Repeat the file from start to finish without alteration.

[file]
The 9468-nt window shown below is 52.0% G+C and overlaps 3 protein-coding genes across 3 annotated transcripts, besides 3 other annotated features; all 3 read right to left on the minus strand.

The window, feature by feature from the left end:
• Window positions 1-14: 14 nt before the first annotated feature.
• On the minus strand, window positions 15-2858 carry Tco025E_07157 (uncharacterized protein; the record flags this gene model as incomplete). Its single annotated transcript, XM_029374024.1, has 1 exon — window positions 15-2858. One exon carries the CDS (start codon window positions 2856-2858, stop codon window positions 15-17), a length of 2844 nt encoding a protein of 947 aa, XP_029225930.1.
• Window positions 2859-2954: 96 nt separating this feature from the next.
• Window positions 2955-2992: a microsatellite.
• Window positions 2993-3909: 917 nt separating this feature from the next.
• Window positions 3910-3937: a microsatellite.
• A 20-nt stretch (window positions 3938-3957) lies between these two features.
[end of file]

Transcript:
The 9468-nt window shown below is 52.0% G+C and overlaps 3 protein-coding genes across 3 annotated transcripts, besides 3 other annotated features; all 3 read right to left on the minus strand.

The window, feature by feature from the left end:
• Window positions 1-14: 14 nt before the first annotated feature.
• On the minus strand, window positions 15-2858 carry Tco025E_07157 (uncharacterized protein; the record flags this gene model as incomplete). Its single annotated transcript, XM_029374024.1, has 1 exon — window positions 15-2858. One exon carries the CDS (start codon window positions 2856-2858, stop codon window positions 15-17), a length of 2844 nt encoding a protein of 947 aa, XP_029225930.1.
• Window positions 2859-2954: 96 nt separating this feature from the next.
• Window positions 2955-2992: a microsatellite.
• Window positions 2993-3909: 917 nt separating this feature from the next.
• Window positions 3910-3937: a microsatellite.
• A 20-nt stretch (window positions 3938-3957) lies between these two features.